The Aeropress is one of the least expensive, most versatile and easy-to-use brew methods available. In addition to being cheap and functional, it is super portable (making it the perfect travel brew option) and easy to clean (which should never be undervalued). It has the ability to make coffee similar to that of an espresso (at least in strength if not in consistency) all the way to a more standard pour-over. There are countless recipes when using AeroPress (many of which are published on the World Aeropress Championships website). This article describes an inverted method that creates a stronger cup of coffee somewhat similar to an espresso.
Measure out coffee.
Using your digital scale, measure 21 grams of coffee. Using the 7:1 ratio, this will lead to close to a double-shot worth of coffee. Usually this coffee is mixed with water or milk/cream as you would with an espresso.
Grind coffee to fine consistency.
Using the Baratza Encore, the setting should be around 11 to 12. The coffee should be slightly finer than sea salt and look similar to the pictured coffee.
Heat water to 195° to 205°F (91° to 96°C).
If you do not have a kettle that will allow you to set a specific temperature, boil the water and then let it sit for 10 to 15 seconds to reduce the temperature.
Insert paper filter, into the Aeropress’s detachable cap.
Rinse the filter to help it adhere to the plastic cap and helps reduce any taste the paper may impart to the coffee.
Assemble your AeroPress and flip upside down.
Align the suction cup at the “4” and make sure each piece is perfectly dry to avoid issues with the seal.
Add the coffee grounds to the AeroPress and zero the digital scale.
Add about 50 grams of hot water (or double the weight of the coffee you used) in concentric circles to the coffee, making sure you cover the grounds completely. Blooming the coffee helps release carbon dioxide from the beans and leads to better extraction. If you have fresh coffee, you should notice the coffee “rise” to a dome shape, like dough rising, and start to bubble. It should take at least 20 seconds to slowly pour the water to complete this step. After pouring the water, wait an additional 25 seconds. (Brew time: 0:45).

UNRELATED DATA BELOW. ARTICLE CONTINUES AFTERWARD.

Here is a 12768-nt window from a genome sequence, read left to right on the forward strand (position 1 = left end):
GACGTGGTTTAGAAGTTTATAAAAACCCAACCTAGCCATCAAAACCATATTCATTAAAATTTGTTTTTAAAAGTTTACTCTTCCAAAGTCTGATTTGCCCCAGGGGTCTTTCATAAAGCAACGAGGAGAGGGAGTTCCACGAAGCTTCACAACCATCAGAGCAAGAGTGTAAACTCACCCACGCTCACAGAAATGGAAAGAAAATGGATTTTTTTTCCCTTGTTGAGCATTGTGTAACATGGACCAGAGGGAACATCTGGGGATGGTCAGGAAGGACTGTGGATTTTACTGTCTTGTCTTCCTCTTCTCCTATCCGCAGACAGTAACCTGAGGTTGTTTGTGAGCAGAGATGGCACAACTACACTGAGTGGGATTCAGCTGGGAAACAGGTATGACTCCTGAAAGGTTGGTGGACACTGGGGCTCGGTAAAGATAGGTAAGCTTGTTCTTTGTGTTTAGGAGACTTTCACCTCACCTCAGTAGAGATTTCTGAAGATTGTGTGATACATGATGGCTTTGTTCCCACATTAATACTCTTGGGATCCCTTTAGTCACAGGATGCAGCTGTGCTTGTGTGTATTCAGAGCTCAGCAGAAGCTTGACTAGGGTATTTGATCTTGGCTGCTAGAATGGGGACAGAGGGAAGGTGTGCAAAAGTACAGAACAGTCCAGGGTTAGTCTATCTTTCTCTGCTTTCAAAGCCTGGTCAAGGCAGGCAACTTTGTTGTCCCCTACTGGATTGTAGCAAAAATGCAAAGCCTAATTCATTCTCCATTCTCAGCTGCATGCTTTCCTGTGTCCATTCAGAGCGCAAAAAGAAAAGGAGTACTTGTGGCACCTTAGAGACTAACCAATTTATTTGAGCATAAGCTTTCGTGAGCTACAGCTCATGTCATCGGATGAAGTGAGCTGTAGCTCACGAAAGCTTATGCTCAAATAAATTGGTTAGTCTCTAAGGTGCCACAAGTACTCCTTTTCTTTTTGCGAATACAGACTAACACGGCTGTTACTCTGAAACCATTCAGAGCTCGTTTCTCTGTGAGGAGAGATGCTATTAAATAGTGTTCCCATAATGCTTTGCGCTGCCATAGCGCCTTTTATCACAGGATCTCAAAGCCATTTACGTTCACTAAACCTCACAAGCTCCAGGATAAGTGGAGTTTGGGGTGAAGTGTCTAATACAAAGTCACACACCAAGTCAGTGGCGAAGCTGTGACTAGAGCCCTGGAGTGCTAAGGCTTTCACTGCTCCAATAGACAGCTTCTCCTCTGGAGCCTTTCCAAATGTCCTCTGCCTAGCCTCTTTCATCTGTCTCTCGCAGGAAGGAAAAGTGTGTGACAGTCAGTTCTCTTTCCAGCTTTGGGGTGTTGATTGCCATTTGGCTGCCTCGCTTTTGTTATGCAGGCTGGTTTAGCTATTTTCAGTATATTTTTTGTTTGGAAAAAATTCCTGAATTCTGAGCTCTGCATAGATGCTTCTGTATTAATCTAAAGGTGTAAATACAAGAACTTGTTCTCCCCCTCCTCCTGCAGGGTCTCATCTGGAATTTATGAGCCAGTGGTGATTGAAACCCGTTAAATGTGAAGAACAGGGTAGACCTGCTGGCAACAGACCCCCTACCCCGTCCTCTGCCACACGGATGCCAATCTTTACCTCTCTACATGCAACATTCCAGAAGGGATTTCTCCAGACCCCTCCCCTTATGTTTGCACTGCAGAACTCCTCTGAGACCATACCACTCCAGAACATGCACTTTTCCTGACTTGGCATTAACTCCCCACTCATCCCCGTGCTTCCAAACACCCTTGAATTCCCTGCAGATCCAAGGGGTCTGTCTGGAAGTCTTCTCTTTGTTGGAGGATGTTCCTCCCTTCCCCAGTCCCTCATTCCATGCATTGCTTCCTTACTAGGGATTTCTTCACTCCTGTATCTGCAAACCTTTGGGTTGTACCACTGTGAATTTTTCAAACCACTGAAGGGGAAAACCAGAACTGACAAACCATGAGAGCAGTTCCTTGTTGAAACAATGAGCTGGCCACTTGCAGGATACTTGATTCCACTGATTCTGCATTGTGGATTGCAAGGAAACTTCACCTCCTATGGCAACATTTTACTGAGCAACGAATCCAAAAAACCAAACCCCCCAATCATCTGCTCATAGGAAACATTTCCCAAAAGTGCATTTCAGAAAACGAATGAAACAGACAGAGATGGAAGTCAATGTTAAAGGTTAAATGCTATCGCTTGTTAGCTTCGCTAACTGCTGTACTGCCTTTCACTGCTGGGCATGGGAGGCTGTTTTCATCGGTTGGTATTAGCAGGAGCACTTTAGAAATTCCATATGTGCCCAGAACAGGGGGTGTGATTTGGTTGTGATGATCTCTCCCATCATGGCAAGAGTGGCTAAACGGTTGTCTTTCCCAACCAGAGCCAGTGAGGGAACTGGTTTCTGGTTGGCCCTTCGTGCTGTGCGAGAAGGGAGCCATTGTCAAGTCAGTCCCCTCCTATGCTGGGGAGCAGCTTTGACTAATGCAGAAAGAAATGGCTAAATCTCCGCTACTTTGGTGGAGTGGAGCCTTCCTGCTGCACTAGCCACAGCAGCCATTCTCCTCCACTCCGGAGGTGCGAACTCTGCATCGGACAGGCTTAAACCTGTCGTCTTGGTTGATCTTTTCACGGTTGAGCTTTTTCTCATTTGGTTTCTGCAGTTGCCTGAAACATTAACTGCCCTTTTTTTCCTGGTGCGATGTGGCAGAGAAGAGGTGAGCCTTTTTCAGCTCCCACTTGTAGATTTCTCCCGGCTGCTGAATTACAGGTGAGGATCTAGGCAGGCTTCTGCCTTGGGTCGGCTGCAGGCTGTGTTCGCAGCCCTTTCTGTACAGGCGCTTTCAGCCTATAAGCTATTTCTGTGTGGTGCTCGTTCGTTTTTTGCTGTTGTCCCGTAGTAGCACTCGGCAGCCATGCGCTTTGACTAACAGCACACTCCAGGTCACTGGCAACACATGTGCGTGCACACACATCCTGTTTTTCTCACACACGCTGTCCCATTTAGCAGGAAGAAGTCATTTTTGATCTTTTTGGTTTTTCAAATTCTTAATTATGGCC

Bloom the coffee.
Add about 42 grams of hot water (or double the weight of the coffee you used) to the grounds, making sure you cover the grounds completely. Stir the grounds to completely saturate all of the grounds with water. Blooming the coffee helps release carbon dioxide from the beans and leads to better extraction. After pouring the water is complete, let the coffee sit for 30 seconds. (Brew time: 0:45).
Slowly and continuously add the remaining water to the coffee.
Slowly pour the remaining 100 grams of water onto the coffee. After pouring all of the water, stir the grounds 5-10 times to agitate them. Let the coffee settle for an additional 30-45 seconds (Brew time: 2:00 – 2:30).
Fasten the cap tightly onto the AeroPress, flip over a sturdy cup or serving device and push down slowly.
Discard the paper filter and ground coffee (you can compost both of them). Swirl the coffee for even flavor distribution and enjoy.
Pour your coffee & enjoy.
Remove the plastic cap and push out the coffee “puck” (you can compost both of them). Pour the coffee into a drinking device, add milk/cream (optional) and enjoy.
Tips for Problem Solving:
- In step 9, if the pushing feels too easy, your grind may be too coarse and you’ll want to try a finer grind next time.
- In step 9, if the pushing has too much pressure, your grind may be too fine and you’ll want to coarsen the grind next time.
- If the coffee is too bitter, it may be over-extracted, and you’ll want to coarsen the grind of the coffee.
- If the coffee is too weak or astringent, it may be under-extracted, and you’ll want to use a finer grind next time.